The general who has been nominated to become the next top Marine signaled his strong commitment to two of the main priorities of the current commandant: reshaping the Marine Corps and building out the military’s amphibious fleet.

Gen. Eric Smith, who serves as assistant commandant and was a chief architect of the ongoing Force Design 2030 modernization effort, said global threats demand that the Corps not only stay on course with its overhaul but move even faster.

“Force Design is on track — we need to accelerate those areas where we can” through experimentation with the Marine Corps Warfighting Lab, he said during his confirmation hearing before the Senate Armed Services Committee Tuesday.

If given a larger budget, he said, “I’m committed to putting that to things that we are already doing: accelerating being more lethal, accelerating being even more ready … because we don’t know when the fight starts. So we must assume that starts when the sun goes down tonight.”

During the Tuesday hearing, Smith faced no questions implying reservations about his fitness for the role of commandant. Instead, senators mostly asked him broad questions about the state of the Corps.

Smith was adamant in his commitment to Force Design 2030, an ambitious restructuring of the service, and to related initiatives focused on training, retention and logistics.

But he expressed a willingness to make course corrections to the restructuring plan as it is currently laid out.

“Any time there’s data that says we need to change to be modern, more lethal or ready, I’m in favor of that, and I’m committed to change wherever change is required,” Smith said.

As the Marine Corps shifts away from counterinsurgency ops, and follow Force Design 2030, they may be taking on larger operations.

Force Design has sparked a backlash from a group of retired Marine leaders in the years since the current Marine commandant, Gen. David Berger, announced the plan. Critics have fretted that Marine units of the future — which will be lighter, more dispersed and more focused on amphibious operations — will be less prepared to respond to a range of global crises.

Congress, however, has largely expressed support for Force Design. Smith will need to continue cultivating that support now that, as he acknowledged Tuesday, the Marine Corps can no longer self-fund its modernization efforts through extensive divestments.

“If confirmed, I’ll seek support where required, and I’ll never be shy about telling you what our young Marines need to have an unfair fight in the Pacific or globally,” Smith told senators.

As part of Force Design, the Marines have tried to shed heavy systems or those that require significant manpower or parts to operate forward. They have prioritized systems that can be used by small teams of Marines dispersed throughout the Pacific.

Smith repeatedly talked about logistics as a key focus of his in continuing to implement Force Design. He said the problem requires a range of solutions: deals with allies and partners to pre-stage materiel in forward locations; investing in unmanned systems in all domains to deliver supplies; using new materials to make ammunition and armor lighter and easier to transport; and, especially, investing in additive manufacturing technologies like 3D printing.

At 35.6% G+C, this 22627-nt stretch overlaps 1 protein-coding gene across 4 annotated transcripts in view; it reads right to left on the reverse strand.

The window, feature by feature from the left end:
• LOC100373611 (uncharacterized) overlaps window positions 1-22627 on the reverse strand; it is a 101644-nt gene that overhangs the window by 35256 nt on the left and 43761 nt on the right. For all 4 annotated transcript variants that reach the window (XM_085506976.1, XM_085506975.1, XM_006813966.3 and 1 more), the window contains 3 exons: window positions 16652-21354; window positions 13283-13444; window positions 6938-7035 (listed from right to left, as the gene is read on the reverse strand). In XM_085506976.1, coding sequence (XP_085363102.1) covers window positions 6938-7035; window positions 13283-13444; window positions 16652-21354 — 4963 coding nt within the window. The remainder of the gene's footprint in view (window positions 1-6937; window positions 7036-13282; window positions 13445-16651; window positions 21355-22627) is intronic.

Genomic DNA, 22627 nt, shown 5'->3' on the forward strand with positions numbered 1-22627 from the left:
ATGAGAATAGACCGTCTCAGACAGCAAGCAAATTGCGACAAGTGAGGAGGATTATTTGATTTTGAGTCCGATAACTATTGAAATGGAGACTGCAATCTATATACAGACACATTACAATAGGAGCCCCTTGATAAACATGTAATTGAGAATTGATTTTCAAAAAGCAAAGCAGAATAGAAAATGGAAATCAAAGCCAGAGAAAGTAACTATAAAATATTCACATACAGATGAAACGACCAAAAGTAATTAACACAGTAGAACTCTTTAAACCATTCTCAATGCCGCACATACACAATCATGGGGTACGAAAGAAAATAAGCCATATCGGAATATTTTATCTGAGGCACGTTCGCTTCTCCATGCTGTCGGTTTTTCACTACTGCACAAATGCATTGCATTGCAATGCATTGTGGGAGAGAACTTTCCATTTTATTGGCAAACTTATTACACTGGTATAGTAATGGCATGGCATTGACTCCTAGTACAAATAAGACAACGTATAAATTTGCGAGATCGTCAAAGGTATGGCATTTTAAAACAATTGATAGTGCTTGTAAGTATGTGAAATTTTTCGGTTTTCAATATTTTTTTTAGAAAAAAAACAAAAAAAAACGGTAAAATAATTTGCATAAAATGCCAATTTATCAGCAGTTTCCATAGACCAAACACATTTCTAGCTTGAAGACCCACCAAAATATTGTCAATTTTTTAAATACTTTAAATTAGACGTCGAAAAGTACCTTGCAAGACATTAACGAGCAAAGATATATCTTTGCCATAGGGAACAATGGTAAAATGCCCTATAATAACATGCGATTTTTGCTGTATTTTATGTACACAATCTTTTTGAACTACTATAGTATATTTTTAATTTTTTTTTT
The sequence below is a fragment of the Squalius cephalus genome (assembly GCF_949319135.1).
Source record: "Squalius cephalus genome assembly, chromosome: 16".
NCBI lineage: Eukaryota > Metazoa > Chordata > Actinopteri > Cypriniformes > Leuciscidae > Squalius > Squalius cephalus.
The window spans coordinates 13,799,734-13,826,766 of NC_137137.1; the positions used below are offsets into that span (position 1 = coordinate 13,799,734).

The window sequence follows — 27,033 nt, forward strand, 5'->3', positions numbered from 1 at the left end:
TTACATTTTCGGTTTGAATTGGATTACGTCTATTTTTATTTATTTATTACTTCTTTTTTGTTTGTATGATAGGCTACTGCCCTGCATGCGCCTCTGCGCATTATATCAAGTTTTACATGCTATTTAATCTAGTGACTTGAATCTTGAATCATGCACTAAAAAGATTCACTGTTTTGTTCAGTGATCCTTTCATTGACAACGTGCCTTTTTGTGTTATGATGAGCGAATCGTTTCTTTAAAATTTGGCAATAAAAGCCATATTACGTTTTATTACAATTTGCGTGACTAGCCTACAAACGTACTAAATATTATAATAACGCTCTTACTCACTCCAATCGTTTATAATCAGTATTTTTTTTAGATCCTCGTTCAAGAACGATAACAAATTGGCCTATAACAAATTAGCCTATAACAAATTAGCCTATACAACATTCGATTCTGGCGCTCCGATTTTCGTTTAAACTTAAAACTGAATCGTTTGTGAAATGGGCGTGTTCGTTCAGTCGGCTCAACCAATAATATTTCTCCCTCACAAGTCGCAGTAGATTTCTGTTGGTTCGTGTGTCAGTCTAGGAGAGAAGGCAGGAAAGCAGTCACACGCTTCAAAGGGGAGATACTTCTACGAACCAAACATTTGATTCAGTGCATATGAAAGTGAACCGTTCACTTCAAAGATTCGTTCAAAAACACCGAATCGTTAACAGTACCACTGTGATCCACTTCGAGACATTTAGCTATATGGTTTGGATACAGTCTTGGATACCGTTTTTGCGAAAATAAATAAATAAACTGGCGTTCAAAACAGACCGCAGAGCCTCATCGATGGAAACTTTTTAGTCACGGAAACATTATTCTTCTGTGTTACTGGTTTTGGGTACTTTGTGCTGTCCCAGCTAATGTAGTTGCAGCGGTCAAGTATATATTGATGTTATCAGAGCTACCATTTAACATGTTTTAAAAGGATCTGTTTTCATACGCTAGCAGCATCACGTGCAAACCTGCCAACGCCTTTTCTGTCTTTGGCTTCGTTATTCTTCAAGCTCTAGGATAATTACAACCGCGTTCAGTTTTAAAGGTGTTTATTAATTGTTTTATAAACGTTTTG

“I do see one day we will be printing forward, and forward operating bases will be printing major end items: aircraft engines, propellers,” the general said. “We’ll be doing that forward, as opposed to straining the [supply] lines that come from the United States through contested logistics areas.”

Smith noted the need to buy the intellectual property rights for existing systems and to develop future programs with those data rights in mind. If done correctly, he said, “I can build and print aircraft engines forward,” eliminating entire supply chains that are vulnerable to disruption during a fight.

Smith insisted, as Berger has, that the Marine Corps needs the Navy to maintain a fleet of at least 31 amphibious ships to keep Marines at sea around the globe.

“Those 31 amphibious warships, sir, are vital for the Marine Corps and more importantly, sir, for the nation,” Smith said in response to Sen. Dan Sullivan, R-Alaska. “They’re a national asset.”

Smith’s confirmation faces a significant complication: a blanket hold by Sen. Tommy Tuberville, R-Alabama, on senior military nominees. Tuberville is protesting a Pentagon policy that affords troops time off and travel expenses if they seek an out-of-state abortion and has said he won’t let up while the policy is in place.

Smith warned at the confirmation hearing that the hold on nominations could leave key leadership gaps and prevent some lieutenant colonels from getting promoted.

The Marine Corps is the first service scheduled to have a change in top leadership; the Army, Navy and Air Force will also get new chiefs later this summer and fall.

Berger took command of the Corps on July 11, 2019, and must step down after four years, on July 10. If Smith is not confirmed by the Senate by then, he will concurrently be the assistant commandant, the nominee to be the next commandant, and the Marine performing the duties of commandant.

In that acting role, Smith will have all the authorities of a service chief with no limitations, Defense News has reported.

Irene Loewenson is a staff reporter for Marine Corps Times. She joined Military Times as an editorial fellow in August 2022. She is a graduate of Williams College, where she was the editor-in-chief of the student newspaper.

Megan Eckstein is the naval warfare reporter at Defense News. She has covered military news since 2009, with a focus on U.S. Navy and Marine Corps operations, acquisition programs and budgets. She has reported from four geographic fleets and is happiest when she’s filing stories from a ship. Megan is a University of Maryland alumna.

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